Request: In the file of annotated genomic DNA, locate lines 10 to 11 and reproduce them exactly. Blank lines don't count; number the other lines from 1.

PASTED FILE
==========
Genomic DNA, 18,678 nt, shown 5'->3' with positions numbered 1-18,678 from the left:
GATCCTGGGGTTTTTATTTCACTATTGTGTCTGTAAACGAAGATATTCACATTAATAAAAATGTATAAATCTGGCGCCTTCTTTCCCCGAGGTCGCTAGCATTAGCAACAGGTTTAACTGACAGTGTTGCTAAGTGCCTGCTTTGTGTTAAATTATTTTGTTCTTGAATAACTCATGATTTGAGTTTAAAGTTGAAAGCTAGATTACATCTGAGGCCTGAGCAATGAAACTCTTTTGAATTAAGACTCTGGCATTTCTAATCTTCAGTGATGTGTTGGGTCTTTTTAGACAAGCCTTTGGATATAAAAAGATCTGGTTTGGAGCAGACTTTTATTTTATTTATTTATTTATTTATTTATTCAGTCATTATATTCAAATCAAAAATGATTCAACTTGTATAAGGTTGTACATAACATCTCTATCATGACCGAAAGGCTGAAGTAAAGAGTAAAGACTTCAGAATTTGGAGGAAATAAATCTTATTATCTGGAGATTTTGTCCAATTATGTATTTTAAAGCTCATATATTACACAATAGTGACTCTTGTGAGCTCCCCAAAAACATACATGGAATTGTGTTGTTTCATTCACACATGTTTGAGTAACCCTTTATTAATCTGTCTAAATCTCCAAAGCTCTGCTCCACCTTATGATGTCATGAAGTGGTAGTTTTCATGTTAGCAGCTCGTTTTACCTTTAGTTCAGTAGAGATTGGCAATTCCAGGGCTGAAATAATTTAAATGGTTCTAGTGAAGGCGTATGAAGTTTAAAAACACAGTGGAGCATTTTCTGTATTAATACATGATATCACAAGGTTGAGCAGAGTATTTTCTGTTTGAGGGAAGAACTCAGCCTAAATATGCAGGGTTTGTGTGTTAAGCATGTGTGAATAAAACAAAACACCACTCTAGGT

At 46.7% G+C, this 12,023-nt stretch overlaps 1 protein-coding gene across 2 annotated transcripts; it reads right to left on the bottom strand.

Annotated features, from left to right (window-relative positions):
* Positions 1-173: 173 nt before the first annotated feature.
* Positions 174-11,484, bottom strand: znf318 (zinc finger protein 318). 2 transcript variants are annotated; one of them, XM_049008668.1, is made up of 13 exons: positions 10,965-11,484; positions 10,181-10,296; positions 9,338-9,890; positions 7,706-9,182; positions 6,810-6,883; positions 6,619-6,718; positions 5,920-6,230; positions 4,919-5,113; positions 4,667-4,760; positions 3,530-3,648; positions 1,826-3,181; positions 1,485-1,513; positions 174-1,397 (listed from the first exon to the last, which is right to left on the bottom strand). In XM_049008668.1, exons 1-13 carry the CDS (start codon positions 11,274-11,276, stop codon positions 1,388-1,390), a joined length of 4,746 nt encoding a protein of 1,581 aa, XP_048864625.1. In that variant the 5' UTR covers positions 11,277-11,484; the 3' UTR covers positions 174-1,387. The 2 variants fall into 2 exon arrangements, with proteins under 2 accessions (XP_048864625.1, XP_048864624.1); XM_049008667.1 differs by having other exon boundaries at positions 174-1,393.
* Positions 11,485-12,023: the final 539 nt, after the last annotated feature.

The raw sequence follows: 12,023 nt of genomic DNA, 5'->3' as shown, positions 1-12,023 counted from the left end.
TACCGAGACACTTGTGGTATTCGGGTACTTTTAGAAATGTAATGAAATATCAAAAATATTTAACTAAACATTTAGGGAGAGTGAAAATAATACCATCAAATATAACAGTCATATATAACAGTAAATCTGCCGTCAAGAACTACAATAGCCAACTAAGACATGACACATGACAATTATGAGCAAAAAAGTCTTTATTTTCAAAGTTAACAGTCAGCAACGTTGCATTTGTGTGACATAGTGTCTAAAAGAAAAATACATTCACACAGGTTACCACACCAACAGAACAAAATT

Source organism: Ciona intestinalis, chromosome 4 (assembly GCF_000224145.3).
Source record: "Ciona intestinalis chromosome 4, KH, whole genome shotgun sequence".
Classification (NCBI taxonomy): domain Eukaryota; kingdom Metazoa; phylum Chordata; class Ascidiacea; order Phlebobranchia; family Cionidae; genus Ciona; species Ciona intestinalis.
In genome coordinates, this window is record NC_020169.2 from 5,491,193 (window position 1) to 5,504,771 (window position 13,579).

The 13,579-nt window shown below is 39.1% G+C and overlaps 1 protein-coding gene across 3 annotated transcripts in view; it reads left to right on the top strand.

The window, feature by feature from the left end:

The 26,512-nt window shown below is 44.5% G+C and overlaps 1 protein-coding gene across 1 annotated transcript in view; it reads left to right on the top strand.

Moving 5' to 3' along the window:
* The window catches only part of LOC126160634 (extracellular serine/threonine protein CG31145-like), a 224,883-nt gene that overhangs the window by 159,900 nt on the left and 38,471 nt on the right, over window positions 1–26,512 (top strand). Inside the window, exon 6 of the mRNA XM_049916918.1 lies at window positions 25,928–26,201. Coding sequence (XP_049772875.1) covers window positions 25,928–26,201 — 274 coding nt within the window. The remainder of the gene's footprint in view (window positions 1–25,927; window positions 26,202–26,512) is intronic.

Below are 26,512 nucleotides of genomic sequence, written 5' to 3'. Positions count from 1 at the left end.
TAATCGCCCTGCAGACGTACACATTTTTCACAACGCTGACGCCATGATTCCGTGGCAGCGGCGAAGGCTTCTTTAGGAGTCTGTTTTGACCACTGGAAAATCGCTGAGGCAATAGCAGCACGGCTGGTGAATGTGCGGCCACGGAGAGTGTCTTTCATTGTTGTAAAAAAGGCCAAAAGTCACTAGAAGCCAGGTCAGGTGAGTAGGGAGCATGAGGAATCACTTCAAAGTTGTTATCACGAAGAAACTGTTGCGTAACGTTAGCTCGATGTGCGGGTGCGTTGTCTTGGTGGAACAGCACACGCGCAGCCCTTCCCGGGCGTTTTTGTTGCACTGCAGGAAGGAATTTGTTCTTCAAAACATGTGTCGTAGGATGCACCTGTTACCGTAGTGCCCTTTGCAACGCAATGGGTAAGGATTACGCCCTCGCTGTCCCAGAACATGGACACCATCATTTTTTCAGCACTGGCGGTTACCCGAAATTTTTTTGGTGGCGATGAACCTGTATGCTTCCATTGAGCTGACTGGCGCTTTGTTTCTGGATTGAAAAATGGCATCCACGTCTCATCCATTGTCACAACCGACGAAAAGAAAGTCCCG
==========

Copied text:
Source organism: Ciona intestinalis, chromosome 4 (assembly GCF_000224145.3).
Source record: "Ciona intestinalis chromosome 4, KH, whole genome shotgun sequence".